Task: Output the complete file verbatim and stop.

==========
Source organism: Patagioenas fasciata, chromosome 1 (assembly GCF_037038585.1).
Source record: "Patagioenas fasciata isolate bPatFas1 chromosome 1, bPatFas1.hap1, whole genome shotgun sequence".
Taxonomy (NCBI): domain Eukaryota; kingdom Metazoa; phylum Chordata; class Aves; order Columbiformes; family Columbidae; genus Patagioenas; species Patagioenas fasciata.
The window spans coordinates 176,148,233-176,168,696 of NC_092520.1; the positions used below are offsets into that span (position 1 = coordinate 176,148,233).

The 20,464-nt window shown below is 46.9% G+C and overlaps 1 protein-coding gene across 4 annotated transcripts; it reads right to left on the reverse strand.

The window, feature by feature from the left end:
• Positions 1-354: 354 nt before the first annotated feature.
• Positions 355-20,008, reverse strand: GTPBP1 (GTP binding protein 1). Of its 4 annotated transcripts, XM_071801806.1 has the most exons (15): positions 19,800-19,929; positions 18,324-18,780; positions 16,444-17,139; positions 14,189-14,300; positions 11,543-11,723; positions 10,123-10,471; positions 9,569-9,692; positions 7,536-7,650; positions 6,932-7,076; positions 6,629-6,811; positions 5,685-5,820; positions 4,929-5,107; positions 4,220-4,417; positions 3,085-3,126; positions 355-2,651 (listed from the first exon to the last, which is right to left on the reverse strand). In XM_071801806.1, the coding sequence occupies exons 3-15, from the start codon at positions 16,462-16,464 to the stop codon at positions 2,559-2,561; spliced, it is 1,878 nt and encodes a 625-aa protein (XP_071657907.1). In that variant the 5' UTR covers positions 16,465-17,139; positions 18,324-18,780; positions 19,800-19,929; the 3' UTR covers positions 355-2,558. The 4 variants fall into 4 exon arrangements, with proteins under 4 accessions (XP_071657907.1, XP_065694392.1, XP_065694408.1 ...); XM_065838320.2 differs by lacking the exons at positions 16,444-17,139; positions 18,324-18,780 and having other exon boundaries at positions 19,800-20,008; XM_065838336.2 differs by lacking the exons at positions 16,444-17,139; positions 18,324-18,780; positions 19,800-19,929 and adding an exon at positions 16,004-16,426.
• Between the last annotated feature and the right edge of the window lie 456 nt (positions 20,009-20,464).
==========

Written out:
Source organism: Patagioenas fasciata, chromosome 1 (assembly GCF_037038585.1).
Source record: "Patagioenas fasciata isolate bPatFas1 chromosome 1, bPatFas1.hap1, whole genome shotgun sequence".
Taxonomy (NCBI): domain Eukaryota; kingdom Metazoa; phylum Chordata; class Aves; order Columbiformes; family Columbidae; genus Patagioenas; species Patagioenas fasciata.
The window spans coordinates 176,148,233-176,168,696 of NC_092520.1; the positions used below are offsets into that span (position 1 = coordinate 176,148,233).

The 20,464-nt window shown below is 46.9% G+C and overlaps 1 protein-coding gene across 4 annotated transcripts; it reads right to left on the reverse strand.

The window, feature by feature from the left end:
• Positions 1-354: 354 nt before the first annotated feature.
• Positions 355-20,008, reverse strand: GTPBP1 (GTP binding protein 1). Of its 4 annotated transcripts, XM_071801806.1 has the most exons (15): positions 19,800-19,929; positions 18,324-18,780; positions 16,444-17,139; positions 14,189-14,300; positions 11,543-11,723; positions 10,123-10,471; positions 9,569-9,692; positions 7,536-7,650; positions 6,932-7,076; positions 6,629-6,811; positions 5,685-5,820; positions 4,929-5,107; positions 4,220-4,417; positions 3,085-3,126; positions 355-2,651 (listed from the first exon to the last, which is right to left on the reverse strand). In XM_071801806.1, the coding sequence occupies exons 3-15, from the start codon at positions 16,462-16,464 to the stop codon at positions 2,559-2,561; spliced, it is 1,878 nt and encodes a 625-aa protein (XP_071657907.1). In that variant the 5' UTR covers positions 16,465-17,139; positions 18,324-18,780; positions 19,800-19,929; the 3' UTR covers positions 355-2,558. The 4 variants fall into 4 exon arrangements, with proteins under 4 accessions (XP_071657907.1, XP_065694392.1, XP_065694408.1 ...); XM_065838320.2 differs by lacking the exons at positions 16,444-17,139; positions 18,324-18,780 and having other exon boundaries at positions 19,800-20,008; XM_065838336.2 differs by lacking the exons at positions 16,444-17,139; positions 18,324-18,780; positions 19,800-19,929 and adding an exon at positions 16,004-16,426.
• Between the last annotated feature and the right edge of the window lie 456 nt (positions 20,009-20,464).